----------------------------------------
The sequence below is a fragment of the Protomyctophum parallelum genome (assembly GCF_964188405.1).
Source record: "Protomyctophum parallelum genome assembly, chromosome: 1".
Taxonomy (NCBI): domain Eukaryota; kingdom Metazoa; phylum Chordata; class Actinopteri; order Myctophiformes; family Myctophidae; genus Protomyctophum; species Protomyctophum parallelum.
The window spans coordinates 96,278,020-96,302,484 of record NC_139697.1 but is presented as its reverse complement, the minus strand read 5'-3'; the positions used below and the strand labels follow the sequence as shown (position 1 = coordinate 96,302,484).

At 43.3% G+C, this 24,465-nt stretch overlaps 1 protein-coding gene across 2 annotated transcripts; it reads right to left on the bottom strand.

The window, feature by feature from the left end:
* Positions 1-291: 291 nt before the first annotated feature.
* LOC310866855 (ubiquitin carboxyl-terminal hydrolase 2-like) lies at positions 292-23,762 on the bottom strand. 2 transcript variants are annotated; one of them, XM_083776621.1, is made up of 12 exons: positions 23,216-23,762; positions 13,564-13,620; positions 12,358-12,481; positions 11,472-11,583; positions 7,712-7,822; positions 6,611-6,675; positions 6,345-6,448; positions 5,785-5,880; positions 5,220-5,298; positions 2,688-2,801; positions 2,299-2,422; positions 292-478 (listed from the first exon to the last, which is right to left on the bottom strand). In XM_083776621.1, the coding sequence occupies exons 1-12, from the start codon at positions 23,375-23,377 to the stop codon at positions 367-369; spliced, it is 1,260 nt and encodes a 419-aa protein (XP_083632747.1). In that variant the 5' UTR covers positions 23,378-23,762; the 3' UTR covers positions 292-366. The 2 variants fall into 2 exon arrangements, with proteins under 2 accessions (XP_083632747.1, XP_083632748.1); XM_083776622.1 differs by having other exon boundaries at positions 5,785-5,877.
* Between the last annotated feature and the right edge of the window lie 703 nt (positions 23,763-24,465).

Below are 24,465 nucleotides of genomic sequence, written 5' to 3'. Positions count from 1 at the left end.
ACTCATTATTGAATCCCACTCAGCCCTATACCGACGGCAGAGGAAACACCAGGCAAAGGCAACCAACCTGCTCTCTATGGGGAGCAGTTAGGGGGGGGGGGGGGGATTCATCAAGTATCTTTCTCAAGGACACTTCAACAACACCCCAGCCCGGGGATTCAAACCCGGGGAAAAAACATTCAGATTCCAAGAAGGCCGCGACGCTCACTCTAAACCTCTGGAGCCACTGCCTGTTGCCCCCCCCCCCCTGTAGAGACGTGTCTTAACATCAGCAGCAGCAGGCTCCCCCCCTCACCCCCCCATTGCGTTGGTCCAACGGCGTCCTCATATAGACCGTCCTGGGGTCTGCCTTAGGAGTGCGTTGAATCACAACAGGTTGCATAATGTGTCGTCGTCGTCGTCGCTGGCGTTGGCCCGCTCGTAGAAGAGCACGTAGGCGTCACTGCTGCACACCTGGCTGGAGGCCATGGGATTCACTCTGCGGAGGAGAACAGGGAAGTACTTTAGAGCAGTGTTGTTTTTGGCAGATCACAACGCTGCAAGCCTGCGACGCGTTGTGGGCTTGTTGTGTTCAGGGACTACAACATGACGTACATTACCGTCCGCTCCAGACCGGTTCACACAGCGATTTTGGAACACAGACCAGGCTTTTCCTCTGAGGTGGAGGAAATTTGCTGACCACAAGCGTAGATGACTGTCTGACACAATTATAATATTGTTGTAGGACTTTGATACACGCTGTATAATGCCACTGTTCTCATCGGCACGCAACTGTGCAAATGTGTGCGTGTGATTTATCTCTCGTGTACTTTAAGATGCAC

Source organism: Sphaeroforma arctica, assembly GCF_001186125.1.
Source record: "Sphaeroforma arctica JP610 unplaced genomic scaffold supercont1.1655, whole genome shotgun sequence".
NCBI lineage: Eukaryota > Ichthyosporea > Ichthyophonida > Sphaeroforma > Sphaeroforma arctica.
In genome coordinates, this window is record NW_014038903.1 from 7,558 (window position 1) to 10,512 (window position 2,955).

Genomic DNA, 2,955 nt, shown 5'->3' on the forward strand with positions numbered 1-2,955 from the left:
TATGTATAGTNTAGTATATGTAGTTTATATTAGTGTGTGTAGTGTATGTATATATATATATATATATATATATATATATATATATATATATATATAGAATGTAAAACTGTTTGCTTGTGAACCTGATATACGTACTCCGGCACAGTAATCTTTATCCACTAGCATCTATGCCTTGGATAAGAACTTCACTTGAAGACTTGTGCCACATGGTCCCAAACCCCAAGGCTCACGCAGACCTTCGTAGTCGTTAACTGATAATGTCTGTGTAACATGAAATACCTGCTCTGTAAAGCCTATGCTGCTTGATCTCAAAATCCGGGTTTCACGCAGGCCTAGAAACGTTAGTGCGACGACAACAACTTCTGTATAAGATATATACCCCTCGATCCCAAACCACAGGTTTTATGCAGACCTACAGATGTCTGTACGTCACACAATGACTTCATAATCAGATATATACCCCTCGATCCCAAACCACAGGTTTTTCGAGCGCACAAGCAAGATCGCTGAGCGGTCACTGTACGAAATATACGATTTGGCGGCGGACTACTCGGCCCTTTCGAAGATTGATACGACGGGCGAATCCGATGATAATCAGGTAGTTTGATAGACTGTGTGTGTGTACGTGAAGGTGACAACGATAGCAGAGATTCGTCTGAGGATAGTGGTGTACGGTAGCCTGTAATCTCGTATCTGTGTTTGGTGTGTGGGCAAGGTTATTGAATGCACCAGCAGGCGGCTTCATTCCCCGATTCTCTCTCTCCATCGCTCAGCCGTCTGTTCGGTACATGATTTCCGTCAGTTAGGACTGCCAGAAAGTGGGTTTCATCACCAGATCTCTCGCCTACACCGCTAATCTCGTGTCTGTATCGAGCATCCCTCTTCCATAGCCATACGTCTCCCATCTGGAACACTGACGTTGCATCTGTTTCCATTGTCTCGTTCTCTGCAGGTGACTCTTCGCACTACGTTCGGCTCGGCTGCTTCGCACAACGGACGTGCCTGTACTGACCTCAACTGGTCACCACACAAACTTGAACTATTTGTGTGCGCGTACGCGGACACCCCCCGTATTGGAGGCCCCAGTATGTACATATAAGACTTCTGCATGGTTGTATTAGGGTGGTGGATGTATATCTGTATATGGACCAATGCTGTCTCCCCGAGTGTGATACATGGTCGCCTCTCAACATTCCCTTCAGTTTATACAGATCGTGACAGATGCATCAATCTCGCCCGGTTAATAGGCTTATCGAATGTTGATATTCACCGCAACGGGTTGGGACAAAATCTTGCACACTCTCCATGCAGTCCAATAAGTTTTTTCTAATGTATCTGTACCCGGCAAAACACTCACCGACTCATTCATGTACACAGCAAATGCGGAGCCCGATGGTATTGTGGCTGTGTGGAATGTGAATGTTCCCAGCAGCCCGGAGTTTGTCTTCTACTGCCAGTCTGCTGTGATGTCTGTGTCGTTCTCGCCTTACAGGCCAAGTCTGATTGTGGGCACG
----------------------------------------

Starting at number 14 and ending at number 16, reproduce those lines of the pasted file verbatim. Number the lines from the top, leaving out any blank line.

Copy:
NCBI lineage: Eukaryota > Ichthyosporea > Ichthyophonida > Sphaeroforma > Sphaeroforma arctica.
In genome coordinates, this window is record NW_014038903.1 from 7,558 (window position 1) to 10,512 (window position 2,955).

Genomic DNA, 2,955 nt, shown 5'->3' on the forward strand with positions numbered 1-2,955 from the left: